In 2012 then CEO of J.C. Penney put into place a new pricing strategy. An article in USA Today he said that there wasn’t time to test the pricing strategy before rolling out.
He argued that testing would have been impossible because the company needed quick results and if he hadn’t taken a strong stance against discounting, he would not have been able to get new, stylish brands on board.
So the first reason not to research was a lack of time.
Which is curious, since how much time would it take to do an online survey for at least some indication of how J.C. Penney shoppers feel about the pricing? A week? An in-store test would take longer but even then we are talking about matter of weeks not months.
Then we learned from yesterday’s New York Times:
By early fall 2011, Mr. Johnson was tackling Penney’s pricing, which he thought used too many discounts. He ignored a study Penney had just completed on customer preferences, and gave merchants a one-sheet grid explaining what prices they could use.
“Ron’s response at the time was, just like at Apple, customers don’t always know what they want,” said an executive who advocated testing. “We’re not going to test it — we’re going to roll it out.”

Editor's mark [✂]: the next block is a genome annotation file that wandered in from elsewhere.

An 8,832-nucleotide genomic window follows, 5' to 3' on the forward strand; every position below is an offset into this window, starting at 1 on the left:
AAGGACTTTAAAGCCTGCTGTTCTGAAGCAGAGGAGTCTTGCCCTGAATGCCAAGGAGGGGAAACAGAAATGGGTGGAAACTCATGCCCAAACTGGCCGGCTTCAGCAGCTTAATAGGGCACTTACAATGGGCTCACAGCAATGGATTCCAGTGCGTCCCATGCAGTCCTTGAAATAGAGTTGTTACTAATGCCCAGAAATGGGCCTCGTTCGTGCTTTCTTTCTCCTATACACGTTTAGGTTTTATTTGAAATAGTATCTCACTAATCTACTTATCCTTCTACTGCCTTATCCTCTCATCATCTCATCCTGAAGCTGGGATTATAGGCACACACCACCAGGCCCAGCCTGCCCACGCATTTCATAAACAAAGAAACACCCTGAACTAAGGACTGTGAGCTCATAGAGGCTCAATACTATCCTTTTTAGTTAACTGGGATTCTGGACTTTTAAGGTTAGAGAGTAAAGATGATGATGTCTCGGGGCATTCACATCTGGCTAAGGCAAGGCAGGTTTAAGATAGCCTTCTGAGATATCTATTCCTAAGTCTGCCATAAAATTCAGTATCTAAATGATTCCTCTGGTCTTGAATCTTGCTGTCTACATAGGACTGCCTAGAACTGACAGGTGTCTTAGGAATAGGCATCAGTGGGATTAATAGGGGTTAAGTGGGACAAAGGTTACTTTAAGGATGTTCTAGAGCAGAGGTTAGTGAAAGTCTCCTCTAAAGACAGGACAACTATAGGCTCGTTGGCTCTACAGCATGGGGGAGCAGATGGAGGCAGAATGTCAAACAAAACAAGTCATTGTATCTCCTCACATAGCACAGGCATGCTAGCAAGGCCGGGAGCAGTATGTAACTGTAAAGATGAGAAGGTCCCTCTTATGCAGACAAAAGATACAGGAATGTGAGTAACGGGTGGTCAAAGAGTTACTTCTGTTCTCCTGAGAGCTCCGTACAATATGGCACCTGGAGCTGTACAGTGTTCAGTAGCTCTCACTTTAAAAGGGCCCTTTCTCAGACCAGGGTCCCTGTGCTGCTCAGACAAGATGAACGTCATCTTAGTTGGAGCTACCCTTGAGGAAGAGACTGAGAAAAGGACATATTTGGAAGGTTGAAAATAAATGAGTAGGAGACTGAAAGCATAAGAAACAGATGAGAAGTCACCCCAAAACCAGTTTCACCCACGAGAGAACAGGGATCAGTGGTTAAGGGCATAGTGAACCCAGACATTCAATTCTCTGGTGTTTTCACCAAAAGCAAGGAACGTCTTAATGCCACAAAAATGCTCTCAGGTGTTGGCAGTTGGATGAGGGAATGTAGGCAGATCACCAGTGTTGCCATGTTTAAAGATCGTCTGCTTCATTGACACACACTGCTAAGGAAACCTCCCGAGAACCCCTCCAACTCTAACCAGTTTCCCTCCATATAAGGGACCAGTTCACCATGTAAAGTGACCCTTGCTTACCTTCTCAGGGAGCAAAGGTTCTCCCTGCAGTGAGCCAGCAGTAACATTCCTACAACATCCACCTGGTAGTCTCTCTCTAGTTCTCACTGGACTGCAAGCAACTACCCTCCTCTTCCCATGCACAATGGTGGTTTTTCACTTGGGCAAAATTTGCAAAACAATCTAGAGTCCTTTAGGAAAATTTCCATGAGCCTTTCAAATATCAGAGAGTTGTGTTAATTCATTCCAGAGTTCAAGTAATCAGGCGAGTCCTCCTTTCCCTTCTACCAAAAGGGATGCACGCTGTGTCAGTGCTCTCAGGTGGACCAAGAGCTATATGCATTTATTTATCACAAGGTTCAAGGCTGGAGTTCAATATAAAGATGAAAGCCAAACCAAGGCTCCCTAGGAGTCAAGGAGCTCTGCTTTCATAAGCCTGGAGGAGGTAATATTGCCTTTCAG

That’s a different story entirely. Customer research was done and ignored.
We don’t know what was in that research, so it is hard to say for certain that it would have prevented the retailer from such a major misstep. Even so, there is a cautionary lesson here.
Sometimes a little market research can be a major insurance policy against extraordinary risk.
And, yes, I know everyone in the universe will say shout “Look at Apple! They don’t waste money on market research!”
To which I suggest we do an Apple to Apple comparison.
Apple rolled out stores over time. If the first few had failed, then the company would have abandoned the plan at a manageable cost and minimal risk to the brand image. J.C. Penney was attempting to change what had become a defining element of the brand – the pricing strategy – across thousands of stores in a short span of time.
There’s a big difference between not doing consumer research before launching an individual product and not doing research before overhauling an existing major line of business.
A final word — not all market research is equal. It appears that Pepsico and Arnell did market research before launching the disastrous new Tropicana package design in 2009. The articles published around that time implied that the research study itself was flawed, that they did not pick up on how meamingful was the visual metaphor of a straw in an orange.
As the great market researcher Valentine Appel used to say, “All market research is a waste of money. Either it tells me what I already know, so why did I do it? Or else the research tells me the opposite of what I know, so I don’t believe it.”